In the Süddeutsche Zeitung, Stephan Kramer, the general secretary of the Central Council of the Jews in Germany, commented: “Politicians, who usually use the word ‘Jewish’ at most during the occasional Sunday speech, are now invoking the Christian-Jewish foundation of Germany with a barely imaginable vehemence.” This can only be rated “unfortunately as an all too transparent attempt to draw Judaism in Germany into a battlefront against Islam”.
The attempts to equate Islam with Sharia law and honour killing are just as dishonest. One could just as well seek to reduce Catholicism to paedophilia and exorcism. Both are still practised in the Catholic Church, but to regard every Catholic as a potential violator of children or practitioner of exorcism would represent a slander against an entire religious community. This is exactly what Merkel and Kauder do when they equate Islam with Sharia law and honour killings.
The alleged unwillingness of Muslims to integrate into German society, highlighted by Merkel and Kauder and also pointed to by the SPD chairman, Sigmar Gabriel, is also a myth. Interior Minister Thomas de Maizière has claimed that 10 to 15 percent of migrants refuse to integrate. A reporter for the Süddeutsche Zeitung came to a very different conclusion. Following an investigation into immigrant communities in the city of Duisburg he wrote an article headed: “The unwilling amongst us are around one tenth of one percent.”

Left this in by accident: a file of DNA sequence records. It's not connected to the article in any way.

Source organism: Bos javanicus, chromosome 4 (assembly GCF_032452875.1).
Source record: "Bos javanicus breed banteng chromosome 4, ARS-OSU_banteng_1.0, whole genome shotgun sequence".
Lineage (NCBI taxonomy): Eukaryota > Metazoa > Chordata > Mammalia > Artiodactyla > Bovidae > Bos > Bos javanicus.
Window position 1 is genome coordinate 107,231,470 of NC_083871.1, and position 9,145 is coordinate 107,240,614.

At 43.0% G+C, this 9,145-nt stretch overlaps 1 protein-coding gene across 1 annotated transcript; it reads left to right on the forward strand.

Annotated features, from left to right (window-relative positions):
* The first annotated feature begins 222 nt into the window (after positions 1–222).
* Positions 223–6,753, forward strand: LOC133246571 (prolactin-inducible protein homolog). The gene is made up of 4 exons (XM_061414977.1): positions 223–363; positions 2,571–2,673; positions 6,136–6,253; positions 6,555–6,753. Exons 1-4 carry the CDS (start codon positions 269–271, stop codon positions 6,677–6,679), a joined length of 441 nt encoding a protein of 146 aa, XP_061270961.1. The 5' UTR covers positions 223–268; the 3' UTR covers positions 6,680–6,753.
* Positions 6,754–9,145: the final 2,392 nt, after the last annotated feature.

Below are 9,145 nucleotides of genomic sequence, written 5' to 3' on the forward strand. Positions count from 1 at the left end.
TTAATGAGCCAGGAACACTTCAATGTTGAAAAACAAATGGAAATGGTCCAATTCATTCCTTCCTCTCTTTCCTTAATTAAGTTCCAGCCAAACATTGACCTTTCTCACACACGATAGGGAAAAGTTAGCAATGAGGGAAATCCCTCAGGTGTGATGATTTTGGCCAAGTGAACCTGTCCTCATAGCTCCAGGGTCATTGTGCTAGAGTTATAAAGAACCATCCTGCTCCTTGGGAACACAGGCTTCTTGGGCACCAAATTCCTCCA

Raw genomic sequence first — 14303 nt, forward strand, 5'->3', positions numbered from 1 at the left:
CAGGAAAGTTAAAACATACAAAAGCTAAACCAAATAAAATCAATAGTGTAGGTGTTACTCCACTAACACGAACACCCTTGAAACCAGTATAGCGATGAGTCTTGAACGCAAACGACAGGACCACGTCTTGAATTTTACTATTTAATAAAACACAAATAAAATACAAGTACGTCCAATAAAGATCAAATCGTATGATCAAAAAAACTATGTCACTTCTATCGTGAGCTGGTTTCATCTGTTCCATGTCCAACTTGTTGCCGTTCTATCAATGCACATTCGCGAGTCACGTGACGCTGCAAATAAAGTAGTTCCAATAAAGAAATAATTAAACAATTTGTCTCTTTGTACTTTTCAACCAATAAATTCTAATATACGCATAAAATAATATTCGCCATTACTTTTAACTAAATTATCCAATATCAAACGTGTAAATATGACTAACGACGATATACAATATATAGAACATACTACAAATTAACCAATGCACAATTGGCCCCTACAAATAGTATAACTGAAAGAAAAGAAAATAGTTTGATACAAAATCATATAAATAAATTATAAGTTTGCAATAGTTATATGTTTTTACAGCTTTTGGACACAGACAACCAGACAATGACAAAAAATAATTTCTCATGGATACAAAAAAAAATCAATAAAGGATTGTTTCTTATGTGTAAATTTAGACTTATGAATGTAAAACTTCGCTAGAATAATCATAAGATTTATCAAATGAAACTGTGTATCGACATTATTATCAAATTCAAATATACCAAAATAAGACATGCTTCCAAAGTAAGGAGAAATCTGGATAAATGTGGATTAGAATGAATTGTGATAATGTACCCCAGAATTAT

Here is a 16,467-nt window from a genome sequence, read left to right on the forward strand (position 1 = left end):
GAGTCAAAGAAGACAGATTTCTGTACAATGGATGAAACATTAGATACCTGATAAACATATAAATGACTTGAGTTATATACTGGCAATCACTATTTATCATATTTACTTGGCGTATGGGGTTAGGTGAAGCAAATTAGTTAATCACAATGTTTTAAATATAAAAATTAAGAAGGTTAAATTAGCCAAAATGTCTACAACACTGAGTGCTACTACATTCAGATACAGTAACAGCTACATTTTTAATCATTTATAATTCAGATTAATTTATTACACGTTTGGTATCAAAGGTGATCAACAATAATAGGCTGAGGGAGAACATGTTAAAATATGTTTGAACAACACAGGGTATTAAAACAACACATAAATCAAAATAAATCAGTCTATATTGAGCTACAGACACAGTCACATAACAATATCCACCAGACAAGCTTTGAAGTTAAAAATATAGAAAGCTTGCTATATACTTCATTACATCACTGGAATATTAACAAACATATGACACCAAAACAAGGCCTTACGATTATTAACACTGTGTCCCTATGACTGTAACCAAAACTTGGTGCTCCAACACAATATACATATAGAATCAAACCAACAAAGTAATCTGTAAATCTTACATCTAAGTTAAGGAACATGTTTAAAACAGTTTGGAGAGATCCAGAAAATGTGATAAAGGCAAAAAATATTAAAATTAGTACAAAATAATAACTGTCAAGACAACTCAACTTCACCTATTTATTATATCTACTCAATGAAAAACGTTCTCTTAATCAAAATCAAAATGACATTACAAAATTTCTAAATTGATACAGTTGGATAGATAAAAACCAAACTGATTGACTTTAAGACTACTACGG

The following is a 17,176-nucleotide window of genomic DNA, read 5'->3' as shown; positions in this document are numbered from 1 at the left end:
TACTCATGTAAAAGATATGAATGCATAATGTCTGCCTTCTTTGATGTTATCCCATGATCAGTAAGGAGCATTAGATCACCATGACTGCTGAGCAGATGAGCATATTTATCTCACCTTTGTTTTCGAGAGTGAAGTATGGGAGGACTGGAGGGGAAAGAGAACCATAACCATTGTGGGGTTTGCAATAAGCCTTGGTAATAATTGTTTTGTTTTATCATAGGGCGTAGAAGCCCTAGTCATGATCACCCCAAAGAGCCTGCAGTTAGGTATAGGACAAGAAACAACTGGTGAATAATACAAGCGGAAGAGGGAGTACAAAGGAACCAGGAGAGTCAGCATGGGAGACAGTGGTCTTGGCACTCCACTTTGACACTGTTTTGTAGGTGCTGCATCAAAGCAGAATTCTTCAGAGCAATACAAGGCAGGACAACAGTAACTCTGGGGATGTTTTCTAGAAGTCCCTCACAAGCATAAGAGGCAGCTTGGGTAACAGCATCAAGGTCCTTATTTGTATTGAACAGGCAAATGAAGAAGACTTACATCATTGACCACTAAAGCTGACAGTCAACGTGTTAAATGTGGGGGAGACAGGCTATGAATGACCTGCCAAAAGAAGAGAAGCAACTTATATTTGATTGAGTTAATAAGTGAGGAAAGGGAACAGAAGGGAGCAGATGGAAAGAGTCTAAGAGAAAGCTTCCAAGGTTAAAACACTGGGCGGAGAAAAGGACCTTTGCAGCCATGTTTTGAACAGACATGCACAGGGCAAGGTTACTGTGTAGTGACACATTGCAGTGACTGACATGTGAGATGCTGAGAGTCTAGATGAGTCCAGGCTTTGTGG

The reporter spoke with those officials responsible for the city’s predominantly Turkish immigrant community, who confirmed that integration and language courses were well attended and that, in fact, too few places existed for those seeking to attend.
While politicians have been loudly demanding that immigrants learn the German language, the Federal Office for Migration and Refugees (BAMF) agreed to extensive cuts to such courses in July. Since then language courses have only been made available to those immigrants determined by the authorities. Anyone who applies voluntarily is put on a waiting list and must pay the course fees of €110.